A replacement plan is a great resource, even when you’re not being replaced.
A year ago, as the role of OpenStack community manager at Red Hat was moving from one person to another, we started thinking about what needs to be in place to effectively transition a role. More generally, we started thinking about planning, and documenting, for your eventual replacement.
We’ll talk about what worked, what didn’t, and what had unexpected benefits for the larger community.
This presentation helps existing and new community managers take a hard look at their roles within their projects to delegate tasks, encourage future advocates, and facilitate the evolution of their community role.
This post is going to be super first world and come from a place of massive privilege – I recognize that I’m in an amazing place to be able to talk about owning a house and selling it and buying another one and setting up my own office at home. That it’s amazing to have a job, to have a remote job, to have a well paying remote job with an amazing company like Red Hat. All that. This post is entirely about bragging about my new home office. And while I feel incredibly proud of how hard we’ve worked to get where we are today, I also realize how very much this is because we appear white and straight and well functioning and normal and this is very much an advantage we have in the world.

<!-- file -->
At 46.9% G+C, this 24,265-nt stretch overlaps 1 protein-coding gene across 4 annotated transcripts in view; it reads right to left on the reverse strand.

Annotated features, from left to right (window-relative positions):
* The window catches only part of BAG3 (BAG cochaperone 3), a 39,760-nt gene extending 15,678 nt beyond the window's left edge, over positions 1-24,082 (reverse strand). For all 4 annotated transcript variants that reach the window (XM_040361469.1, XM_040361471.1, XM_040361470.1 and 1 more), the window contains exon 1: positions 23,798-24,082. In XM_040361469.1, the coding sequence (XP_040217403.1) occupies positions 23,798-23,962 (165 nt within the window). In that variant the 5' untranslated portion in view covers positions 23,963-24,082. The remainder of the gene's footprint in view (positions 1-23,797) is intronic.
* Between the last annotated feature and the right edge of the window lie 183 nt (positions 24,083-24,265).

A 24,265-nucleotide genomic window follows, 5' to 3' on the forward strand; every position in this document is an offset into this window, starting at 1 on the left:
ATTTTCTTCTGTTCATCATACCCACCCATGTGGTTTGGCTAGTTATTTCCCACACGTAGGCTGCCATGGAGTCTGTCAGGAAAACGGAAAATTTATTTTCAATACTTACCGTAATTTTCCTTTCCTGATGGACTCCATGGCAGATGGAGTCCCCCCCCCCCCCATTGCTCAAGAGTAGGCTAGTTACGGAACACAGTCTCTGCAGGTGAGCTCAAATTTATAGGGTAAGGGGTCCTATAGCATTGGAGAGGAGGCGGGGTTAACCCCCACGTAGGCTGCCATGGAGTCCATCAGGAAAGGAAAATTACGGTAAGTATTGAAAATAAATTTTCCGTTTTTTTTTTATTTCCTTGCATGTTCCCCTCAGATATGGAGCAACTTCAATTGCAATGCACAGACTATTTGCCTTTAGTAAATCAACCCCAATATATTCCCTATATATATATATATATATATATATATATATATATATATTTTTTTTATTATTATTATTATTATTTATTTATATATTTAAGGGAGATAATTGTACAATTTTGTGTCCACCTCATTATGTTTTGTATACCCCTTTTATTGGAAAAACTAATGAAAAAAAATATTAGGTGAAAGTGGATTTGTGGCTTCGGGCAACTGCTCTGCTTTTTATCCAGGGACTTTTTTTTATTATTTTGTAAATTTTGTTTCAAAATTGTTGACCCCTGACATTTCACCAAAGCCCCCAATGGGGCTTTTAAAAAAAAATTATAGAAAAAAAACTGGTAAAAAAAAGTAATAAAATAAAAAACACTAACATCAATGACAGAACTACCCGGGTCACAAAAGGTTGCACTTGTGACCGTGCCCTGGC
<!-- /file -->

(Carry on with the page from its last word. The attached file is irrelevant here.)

I have my very own home office.
Separate from my own home.
When we found out we were pregnant with twins, among the plethora of stressors was that we’d need to remodel our house extensively to make it work once said twins were old enough to want their own spaces. This is YEARS in the future, but it was still right there with all the other OMG things that were dancing through my DOUBLY hormonal brain.
And instead of taking a deep breath and Putting It Aside we put our house on the market, found a new house, packed, moved, and had babies.